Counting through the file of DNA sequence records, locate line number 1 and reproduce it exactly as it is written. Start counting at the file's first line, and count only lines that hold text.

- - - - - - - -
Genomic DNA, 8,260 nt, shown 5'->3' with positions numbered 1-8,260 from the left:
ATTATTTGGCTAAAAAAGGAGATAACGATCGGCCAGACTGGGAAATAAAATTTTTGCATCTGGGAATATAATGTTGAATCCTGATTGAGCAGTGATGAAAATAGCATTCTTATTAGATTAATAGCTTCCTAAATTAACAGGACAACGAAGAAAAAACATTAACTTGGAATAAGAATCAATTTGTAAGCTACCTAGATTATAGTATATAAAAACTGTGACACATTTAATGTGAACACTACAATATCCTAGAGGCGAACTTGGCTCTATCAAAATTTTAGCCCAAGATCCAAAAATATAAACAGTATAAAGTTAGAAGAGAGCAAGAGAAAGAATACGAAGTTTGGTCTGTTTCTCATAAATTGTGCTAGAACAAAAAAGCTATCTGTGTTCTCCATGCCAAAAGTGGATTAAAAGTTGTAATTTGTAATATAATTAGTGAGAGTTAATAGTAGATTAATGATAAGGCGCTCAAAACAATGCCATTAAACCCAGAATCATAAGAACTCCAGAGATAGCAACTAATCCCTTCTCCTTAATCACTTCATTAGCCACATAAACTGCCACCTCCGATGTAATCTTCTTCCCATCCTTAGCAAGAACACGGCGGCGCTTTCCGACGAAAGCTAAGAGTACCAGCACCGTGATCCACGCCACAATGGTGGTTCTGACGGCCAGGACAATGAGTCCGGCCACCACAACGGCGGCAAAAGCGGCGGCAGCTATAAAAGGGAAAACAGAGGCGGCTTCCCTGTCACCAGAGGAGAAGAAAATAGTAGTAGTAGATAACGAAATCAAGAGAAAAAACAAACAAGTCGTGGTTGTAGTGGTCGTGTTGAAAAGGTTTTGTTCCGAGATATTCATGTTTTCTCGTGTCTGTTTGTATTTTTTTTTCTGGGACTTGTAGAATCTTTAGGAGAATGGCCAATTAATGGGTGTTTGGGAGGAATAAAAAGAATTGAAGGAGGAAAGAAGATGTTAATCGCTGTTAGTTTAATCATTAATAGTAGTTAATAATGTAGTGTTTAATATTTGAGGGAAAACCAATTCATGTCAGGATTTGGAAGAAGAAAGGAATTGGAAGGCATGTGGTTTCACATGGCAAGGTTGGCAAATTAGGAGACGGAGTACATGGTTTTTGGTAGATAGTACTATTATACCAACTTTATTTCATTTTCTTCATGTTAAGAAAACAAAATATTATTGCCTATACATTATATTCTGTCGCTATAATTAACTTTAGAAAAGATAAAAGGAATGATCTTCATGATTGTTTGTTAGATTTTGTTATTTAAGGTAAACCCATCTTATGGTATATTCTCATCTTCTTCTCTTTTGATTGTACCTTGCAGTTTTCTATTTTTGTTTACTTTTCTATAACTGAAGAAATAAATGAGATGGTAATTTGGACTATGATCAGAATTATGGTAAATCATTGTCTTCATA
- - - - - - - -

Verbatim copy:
Genomic DNA, 8,260 nt, shown 5'->3' with positions numbered 1-8,260 from the left: